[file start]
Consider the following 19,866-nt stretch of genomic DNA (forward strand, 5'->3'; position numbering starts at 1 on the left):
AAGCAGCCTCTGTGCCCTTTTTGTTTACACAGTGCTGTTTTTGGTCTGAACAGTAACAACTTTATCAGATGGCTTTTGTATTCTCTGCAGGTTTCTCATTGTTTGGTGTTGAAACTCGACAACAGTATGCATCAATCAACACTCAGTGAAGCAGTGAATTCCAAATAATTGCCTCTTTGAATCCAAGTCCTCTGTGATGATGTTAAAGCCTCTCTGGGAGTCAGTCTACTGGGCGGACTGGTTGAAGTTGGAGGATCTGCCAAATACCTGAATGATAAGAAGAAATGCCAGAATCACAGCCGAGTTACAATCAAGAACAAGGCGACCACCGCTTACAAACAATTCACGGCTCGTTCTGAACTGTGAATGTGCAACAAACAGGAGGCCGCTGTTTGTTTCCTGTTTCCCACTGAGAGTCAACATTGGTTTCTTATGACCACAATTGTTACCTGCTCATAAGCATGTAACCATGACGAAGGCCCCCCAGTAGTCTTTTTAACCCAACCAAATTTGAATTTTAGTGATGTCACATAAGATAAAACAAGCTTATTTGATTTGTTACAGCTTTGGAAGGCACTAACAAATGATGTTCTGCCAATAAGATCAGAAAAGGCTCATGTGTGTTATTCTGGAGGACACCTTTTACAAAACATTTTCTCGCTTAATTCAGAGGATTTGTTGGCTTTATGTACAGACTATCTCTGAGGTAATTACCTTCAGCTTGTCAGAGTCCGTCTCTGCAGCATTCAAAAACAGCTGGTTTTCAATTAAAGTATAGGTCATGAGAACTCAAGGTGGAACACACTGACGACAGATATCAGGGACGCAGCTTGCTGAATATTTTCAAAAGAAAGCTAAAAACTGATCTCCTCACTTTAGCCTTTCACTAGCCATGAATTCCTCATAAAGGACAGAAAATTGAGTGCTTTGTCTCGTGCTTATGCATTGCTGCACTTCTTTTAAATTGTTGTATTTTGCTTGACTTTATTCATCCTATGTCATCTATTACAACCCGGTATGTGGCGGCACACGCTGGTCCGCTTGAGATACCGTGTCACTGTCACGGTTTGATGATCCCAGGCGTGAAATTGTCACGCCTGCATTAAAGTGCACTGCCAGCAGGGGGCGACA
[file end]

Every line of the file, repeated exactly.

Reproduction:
Consider the following 19,866-nt stretch of genomic DNA (forward strand, 5'->3'; position numbering starts at 1 on the left):
AAGCAGCCTCTGTGCCCTTTTTGTTTACACAGTGCTGTTTTTGGTCTGAACAGTAACAACTTTATCAGATGGCTTTTGTATTCTCTGCAGGTTTCTCATTGTTTGGTGTTGAAACTCGACAACAGTATGCATCAATCAACACTCAGTGAAGCAGTGAATTCCAAATAATTGCCTCTTTGAATCCAAGTCCTCTGTGATGATGTTAAAGCCTCTCTGGGAGTCAGTCTACTGGGCGGACTGGTTGAAGTTGGAGGATCTGCCAAATACCTGAATGATAAGAAGAAATGCCAGAATCACAGCCGAGTTACAATCAAGAACAAGGCGACCACCGCTTACAAACAATTCACGGCTCGTTCTGAACTGTGAATGTGCAACAAACAGGAGGCCGCTGTTTGTTTCCTGTTTCCCACTGAGAGTCAACATTGGTTTCTTATGACCACAATTGTTACCTGCTCATAAGCATGTAACCATGACGAAGGCCCCCCAGTAGTCTTTTTAACCCAACCAAATTTGAATTTTAGTGATGTCACATAAGATAAAACAAGCTTATTTGATTTGTTACAGCTTTGGAAGGCACTAACAAATGATGTTCTGCCAATAAGATCAGAAAAGGCTCATGTGTGTTATTCTGGAGGACACCTTTTACAAAACATTTTCTCGCTTAATTCAGAGGATTTGTTGGCTTTATGTACAGACTATCTCTGAGGTAATTACCTTCAGCTTGTCAGAGTCCGTCTCTGCAGCATTCAAAAACAGCTGGTTTTCAATTAAAGTATAGGTCATGAGAACTCAAGGTGGAACACACTGACGACAGATATCAGGGACGCAGCTTGCTGAATATTTTCAAAAGAAAGCTAAAAACTGATCTCCTCACTTTAGCCTTTCACTAGCCATGAATTCCTCATAAAGGACAGAAAATTGAGTGCTTTGTCTCGTGCTTATGCATTGCTGCACTTCTTTTAAATTGTTGTATTTTGCTTGACTTTATTCATCCTATGTCATCTATTACAACCCGGTATGTGGCGGCACACGCTGGTCCGCTTGAGATACCGTGTCACTGTCACGGTTTGATGATCCCAGGCGTGAAATTGTCACGCCTGCATTAAAGTGCACTGCCAGCAGGGGGCGACA